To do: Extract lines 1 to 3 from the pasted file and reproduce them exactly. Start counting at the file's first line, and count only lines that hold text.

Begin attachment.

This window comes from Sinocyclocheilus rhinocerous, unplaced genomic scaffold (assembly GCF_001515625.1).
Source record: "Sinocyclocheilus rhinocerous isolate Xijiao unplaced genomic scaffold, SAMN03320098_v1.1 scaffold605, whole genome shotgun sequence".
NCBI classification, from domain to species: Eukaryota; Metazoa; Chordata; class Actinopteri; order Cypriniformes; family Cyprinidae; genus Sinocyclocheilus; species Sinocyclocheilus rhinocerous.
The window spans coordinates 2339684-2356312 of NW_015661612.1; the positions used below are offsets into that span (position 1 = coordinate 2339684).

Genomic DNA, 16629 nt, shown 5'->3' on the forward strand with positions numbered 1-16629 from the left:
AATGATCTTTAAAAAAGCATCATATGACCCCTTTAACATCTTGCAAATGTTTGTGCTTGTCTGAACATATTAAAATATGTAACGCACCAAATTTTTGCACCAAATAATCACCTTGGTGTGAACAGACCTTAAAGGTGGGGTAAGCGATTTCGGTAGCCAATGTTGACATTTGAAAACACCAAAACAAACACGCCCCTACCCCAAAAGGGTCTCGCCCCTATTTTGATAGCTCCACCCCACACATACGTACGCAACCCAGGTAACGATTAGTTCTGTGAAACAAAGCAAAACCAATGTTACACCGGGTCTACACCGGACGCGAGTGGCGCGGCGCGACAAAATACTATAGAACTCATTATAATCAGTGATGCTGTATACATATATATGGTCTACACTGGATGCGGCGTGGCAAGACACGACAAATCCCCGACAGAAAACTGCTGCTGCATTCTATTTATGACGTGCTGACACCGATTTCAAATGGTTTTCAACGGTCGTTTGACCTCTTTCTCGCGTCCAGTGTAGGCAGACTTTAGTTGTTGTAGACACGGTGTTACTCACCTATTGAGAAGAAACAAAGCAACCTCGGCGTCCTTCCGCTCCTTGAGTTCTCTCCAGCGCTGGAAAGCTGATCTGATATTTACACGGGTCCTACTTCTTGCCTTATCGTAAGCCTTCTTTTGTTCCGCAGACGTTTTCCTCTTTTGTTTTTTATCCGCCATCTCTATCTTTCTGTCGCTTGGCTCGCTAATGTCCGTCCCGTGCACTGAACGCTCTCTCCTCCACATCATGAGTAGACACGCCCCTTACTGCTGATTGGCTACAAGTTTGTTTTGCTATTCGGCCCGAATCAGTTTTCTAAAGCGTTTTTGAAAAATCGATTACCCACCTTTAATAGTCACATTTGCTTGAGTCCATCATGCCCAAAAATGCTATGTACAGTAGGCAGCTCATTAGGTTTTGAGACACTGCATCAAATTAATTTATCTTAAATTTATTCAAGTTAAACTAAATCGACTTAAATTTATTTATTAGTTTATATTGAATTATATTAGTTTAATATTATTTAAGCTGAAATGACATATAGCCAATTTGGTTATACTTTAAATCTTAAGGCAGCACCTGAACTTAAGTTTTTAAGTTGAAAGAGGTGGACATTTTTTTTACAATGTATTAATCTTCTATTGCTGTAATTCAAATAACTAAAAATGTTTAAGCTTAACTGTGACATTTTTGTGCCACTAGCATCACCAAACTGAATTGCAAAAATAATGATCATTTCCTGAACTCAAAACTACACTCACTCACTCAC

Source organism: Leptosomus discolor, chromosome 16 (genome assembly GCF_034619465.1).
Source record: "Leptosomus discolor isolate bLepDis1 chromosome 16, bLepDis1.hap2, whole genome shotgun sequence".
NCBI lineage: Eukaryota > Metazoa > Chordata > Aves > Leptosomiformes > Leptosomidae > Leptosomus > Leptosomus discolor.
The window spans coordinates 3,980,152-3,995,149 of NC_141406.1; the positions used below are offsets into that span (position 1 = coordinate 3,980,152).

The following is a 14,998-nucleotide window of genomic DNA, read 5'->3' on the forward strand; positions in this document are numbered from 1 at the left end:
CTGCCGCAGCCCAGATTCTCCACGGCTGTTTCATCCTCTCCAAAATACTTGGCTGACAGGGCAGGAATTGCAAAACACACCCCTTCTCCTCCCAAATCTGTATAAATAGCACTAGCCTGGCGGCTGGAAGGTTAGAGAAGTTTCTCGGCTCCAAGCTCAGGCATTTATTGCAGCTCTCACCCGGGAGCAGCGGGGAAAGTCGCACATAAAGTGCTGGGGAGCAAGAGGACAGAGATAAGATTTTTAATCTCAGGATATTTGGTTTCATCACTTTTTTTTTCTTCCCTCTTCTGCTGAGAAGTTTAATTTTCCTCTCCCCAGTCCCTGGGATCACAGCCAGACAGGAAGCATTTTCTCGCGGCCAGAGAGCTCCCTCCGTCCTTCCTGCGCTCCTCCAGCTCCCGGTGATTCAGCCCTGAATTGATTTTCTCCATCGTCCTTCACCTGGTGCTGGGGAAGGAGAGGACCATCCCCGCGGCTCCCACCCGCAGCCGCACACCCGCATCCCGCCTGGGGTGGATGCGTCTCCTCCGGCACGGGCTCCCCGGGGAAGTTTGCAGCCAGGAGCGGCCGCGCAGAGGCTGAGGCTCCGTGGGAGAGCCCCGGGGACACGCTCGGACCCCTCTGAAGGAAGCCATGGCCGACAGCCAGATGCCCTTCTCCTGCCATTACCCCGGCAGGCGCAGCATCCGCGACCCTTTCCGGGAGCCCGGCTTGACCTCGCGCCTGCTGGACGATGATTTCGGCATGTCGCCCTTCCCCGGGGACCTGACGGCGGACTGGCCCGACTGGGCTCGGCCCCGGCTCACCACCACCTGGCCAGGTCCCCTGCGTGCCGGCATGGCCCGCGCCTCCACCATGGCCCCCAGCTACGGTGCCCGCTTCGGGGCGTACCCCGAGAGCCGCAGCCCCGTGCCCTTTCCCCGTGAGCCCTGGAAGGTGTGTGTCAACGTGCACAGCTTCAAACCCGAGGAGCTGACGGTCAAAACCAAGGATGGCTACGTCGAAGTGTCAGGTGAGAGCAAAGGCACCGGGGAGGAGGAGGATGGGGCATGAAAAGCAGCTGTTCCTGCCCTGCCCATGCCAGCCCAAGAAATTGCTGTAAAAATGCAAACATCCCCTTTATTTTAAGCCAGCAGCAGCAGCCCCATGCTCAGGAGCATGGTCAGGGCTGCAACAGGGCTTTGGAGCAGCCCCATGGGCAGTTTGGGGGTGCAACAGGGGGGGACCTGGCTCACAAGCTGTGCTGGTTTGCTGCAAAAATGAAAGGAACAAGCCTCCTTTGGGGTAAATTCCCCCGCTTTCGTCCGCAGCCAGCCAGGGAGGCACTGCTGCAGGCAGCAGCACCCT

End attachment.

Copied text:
This window comes from Sinocyclocheilus rhinocerous, unplaced genomic scaffold (assembly GCF_001515625.1).
Source record: "Sinocyclocheilus rhinocerous isolate Xijiao unplaced genomic scaffold, SAMN03320098_v1.1 scaffold605, whole genome shotgun sequence".
NCBI classification, from domain to species: Eukaryota; Metazoa; Chordata; class Actinopteri; order Cypriniformes; family Cyprinidae; genus Sinocyclocheilus; species Sinocyclocheilus rhinocerous.